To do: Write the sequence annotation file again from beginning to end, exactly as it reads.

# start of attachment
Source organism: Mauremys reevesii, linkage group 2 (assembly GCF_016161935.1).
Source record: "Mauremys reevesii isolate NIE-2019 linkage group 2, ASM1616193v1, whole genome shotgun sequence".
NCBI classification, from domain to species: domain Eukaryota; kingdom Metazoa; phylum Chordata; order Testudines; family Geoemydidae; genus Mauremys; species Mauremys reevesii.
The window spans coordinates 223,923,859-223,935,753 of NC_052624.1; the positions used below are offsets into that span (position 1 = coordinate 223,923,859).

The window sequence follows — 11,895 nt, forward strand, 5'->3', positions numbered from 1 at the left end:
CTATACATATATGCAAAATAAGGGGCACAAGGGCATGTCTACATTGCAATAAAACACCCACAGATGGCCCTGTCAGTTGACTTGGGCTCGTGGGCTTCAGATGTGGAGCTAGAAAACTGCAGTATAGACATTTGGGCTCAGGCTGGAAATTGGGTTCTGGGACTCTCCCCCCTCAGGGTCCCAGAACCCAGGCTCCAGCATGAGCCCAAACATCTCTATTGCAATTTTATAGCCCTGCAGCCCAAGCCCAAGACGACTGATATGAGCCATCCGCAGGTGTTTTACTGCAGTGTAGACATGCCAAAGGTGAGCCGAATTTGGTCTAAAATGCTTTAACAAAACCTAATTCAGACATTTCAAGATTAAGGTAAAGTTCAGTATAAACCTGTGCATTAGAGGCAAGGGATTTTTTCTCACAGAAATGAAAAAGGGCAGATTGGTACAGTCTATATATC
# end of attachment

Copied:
Source organism: Mauremys reevesii, linkage group 2 (assembly GCF_016161935.1).
Source record: "Mauremys reevesii isolate NIE-2019 linkage group 2, ASM1616193v1, whole genome shotgun sequence".
NCBI classification, from domain to species: domain Eukaryota; kingdom Metazoa; phylum Chordata; order Testudines; family Geoemydidae; genus Mauremys; species Mauremys reevesii.
The window spans coordinates 223,923,859-223,935,753 of NC_052624.1; the positions used below are offsets into that span (position 1 = coordinate 223,923,859).

The window sequence follows — 11,895 nt, forward strand, 5'->3', positions numbered from 1 at the left end:
CTATACATATATGCAAAATAAGGGGCACAAGGGCATGTCTACATTGCAATAAAACACCCACAGATGGCCCTGTCAGTTGACTTGGGCTCGTGGGCTTCAGATGTGGAGCTAGAAAACTGCAGTATAGACATTTGGGCTCAGGCTGGAAATTGGGTTCTGGGACTCTCCCCCCTCAGGGTCCCAGAACCCAGGCTCCAGCATGAGCCCAAACATCTCTATTGCAATTTTATAGCCCTGCAGCCCAAGCCCAAGACGACTGATATGAGCCATCCGCAGGTGTTTTACTGCAGTGTAGACATGCCAAAGGTGAGCCGAATTTGGTCTAAAATGCTTTAACAAAACCTAATTCAGACATTTCAAGATTAAGGTAAAGTTCAGTATAAACCTGTGCATTAGAGGCAAGGGATTTTTTCTCACAGAAATGAAAAAGGGCAGATTGGTACAGTCTATATATC